communication channel to proc
ess 2 dimensional input vectors. Neurons should chose their
interconnections from the 2D neighborhood and determine how many connections should be used.
Neurons make their decisions based on the probability of correct classification of the connected neur
ons.

Perform classification based on logic neurons outputs and apply to a selected two class classification
problem.

Project 7

Mingwei Ding

The existing program for on
-
line threshold based classification uses data values only at the input nodes.
Th
e remaining nodes process logic information, which is based on the probability of correct classification
at individual logic nodes. This gives the triangular logic structure as input nodes are merged together in
groups of 5 (or any other number) and logic

information is purified as it reaches the final output logic layer.

Modify this program to process numerical data in several layers by using a linear fit to the input data.

Then the classification result of arithmetic nodes in all layers are combined usin
g the triangular logic
structure as in the existing program. This logic structure takes inputs from all arithmetic neurons, so the
number of logic input nodes is increased. Perform classification in this structure.

In order to introduce the on
-
line dyn
amic threshold adjustment use the linear separating plane in the input
space. Let us assume that a neuron has k inputs describing neuron’s subspace data points with coordinates
x
1
, x
2
, … x
k
.

Assume that neuron will dynamically adjust its separating (thre
sholding) function to minimize the least
square error of the function approximating correlation between all training data x
1
, x
2
, … x
k

as follows:

(1)

where
X
mi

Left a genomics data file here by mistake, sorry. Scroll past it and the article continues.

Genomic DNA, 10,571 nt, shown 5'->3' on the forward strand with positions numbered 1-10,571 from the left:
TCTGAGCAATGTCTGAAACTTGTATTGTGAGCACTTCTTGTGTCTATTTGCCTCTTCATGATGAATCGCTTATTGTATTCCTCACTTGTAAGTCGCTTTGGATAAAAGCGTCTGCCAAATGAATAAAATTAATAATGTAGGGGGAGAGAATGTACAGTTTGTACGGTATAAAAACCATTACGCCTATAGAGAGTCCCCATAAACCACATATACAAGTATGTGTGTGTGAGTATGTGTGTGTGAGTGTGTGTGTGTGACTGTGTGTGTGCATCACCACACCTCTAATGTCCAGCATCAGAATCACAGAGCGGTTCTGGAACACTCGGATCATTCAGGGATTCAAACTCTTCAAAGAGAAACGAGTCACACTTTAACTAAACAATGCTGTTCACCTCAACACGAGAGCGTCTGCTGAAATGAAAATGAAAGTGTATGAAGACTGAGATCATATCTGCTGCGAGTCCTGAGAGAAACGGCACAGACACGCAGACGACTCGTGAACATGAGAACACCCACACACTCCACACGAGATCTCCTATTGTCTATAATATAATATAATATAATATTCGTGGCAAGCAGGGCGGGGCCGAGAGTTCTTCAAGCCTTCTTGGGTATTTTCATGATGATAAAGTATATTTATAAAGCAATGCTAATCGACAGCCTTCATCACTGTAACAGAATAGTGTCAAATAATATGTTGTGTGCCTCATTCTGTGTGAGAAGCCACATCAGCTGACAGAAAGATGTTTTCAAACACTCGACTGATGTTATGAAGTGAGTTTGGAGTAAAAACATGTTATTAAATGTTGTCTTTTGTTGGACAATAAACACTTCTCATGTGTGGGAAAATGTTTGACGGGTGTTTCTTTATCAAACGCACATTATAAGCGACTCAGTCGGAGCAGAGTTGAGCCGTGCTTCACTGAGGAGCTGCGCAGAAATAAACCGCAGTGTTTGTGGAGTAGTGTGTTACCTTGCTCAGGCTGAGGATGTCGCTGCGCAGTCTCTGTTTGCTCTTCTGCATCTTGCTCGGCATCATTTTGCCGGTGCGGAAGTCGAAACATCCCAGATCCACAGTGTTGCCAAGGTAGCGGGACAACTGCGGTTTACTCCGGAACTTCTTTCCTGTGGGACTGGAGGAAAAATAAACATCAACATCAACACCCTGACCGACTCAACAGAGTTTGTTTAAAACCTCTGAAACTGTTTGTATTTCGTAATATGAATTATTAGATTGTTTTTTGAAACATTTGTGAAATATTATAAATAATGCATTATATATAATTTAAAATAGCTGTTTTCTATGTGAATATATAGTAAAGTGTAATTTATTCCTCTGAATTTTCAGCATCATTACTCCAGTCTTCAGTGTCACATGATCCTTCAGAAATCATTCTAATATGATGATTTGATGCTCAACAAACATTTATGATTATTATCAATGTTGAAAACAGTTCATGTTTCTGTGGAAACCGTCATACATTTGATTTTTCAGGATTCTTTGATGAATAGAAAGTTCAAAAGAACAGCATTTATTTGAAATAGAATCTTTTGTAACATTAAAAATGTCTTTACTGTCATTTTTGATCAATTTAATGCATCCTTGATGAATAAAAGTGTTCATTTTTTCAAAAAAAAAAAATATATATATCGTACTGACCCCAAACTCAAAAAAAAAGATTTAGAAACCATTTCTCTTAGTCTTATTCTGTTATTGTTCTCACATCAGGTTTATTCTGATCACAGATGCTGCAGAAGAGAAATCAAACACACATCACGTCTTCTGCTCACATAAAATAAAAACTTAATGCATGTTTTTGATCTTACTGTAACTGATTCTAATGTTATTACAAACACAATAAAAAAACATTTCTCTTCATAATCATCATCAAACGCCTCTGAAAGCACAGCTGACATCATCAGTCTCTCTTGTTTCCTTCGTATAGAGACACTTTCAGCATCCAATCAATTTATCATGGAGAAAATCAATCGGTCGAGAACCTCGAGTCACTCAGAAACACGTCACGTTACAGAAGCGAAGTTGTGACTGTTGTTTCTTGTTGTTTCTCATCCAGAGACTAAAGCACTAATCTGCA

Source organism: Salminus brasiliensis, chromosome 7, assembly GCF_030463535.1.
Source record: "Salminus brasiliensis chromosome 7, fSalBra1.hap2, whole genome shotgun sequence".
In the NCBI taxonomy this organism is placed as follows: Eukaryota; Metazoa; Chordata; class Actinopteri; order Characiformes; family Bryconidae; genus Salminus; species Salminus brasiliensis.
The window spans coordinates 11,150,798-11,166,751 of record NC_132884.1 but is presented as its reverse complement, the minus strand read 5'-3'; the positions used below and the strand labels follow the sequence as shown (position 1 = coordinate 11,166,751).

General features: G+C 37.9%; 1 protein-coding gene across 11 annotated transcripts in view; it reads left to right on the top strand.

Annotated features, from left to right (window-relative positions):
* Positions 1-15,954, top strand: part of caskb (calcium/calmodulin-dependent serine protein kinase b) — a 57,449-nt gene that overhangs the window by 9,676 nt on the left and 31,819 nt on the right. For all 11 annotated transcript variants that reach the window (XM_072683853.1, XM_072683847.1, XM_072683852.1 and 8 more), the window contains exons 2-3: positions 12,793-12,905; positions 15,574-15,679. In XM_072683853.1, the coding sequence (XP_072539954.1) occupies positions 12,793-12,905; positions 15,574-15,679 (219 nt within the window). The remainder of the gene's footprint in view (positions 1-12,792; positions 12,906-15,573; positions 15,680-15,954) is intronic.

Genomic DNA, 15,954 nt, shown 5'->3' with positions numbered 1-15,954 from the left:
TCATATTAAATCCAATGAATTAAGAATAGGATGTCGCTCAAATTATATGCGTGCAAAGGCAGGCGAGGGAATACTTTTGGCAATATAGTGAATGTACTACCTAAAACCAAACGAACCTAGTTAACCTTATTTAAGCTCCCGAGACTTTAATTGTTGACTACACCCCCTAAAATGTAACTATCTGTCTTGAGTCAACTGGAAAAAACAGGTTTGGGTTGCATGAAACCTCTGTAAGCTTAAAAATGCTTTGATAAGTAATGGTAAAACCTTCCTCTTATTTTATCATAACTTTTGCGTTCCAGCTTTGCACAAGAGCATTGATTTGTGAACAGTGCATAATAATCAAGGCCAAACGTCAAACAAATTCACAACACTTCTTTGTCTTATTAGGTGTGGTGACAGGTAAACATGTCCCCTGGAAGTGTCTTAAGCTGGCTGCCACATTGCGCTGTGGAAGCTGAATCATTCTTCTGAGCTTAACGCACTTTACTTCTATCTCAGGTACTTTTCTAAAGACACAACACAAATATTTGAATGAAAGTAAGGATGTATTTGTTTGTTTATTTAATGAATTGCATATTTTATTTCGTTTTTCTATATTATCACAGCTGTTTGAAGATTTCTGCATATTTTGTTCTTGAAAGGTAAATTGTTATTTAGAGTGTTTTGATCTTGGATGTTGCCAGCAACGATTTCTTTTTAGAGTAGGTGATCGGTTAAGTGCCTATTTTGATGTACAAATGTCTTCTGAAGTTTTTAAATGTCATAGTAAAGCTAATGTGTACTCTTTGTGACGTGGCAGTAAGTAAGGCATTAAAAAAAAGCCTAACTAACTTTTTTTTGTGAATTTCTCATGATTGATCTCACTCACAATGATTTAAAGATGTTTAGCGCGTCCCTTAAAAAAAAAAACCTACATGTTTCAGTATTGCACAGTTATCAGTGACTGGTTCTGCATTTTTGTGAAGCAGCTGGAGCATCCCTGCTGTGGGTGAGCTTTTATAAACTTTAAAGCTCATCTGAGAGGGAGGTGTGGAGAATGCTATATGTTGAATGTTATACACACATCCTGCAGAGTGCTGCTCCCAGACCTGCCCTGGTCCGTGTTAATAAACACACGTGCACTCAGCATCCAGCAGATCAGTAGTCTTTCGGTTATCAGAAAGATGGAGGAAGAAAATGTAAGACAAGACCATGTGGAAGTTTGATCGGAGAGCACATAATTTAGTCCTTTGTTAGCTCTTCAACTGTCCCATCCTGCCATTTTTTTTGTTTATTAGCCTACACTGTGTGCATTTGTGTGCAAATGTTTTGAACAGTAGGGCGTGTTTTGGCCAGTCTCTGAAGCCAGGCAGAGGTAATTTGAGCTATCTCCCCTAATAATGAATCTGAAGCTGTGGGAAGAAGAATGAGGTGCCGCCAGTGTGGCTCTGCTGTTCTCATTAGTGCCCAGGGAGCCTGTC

m=1,…,k are n dimensional vectors, 1 is a vector of all ones,
and n is the number of data points.

Using the least square solution, we can determine a
1
,…,a
k
, by pseudo inverse. To do it dynamically, we
need to accumulate function values and their combinations for different input samples. Equation (1) can be
solved a
s follows:

(2)

then

(3)

For on
-
line implementation, this requires storage of k(k+3)/2 values of different combinations

(4)

As new samples arrive, these k(k+3)/2 values a
re updated, and (3) solved for new coefficients. Using the
new coefficients a sample data x
1
, x
2
, … x
k

is classified as passing threshold if

(5)

otherwise it is not. Use this scheme to modify on
-
and learning. Demonstrate
with a two
-
class classification problem. Notice

you can use the difference
as a new variable z. Then normalize z to be included in [0,1] interval by
performing transformation

(6)

and use it to compute the numerical neurons output by calculating

(7)

(check that f(z) is between 0 and 256).

Project 8

Zhu Zhen

Support Vector Machine is an efficient kernel based statistical machine learni
ng method. Use the
description of A Library for Support Vector Machines (LIBSVM) provided by Chih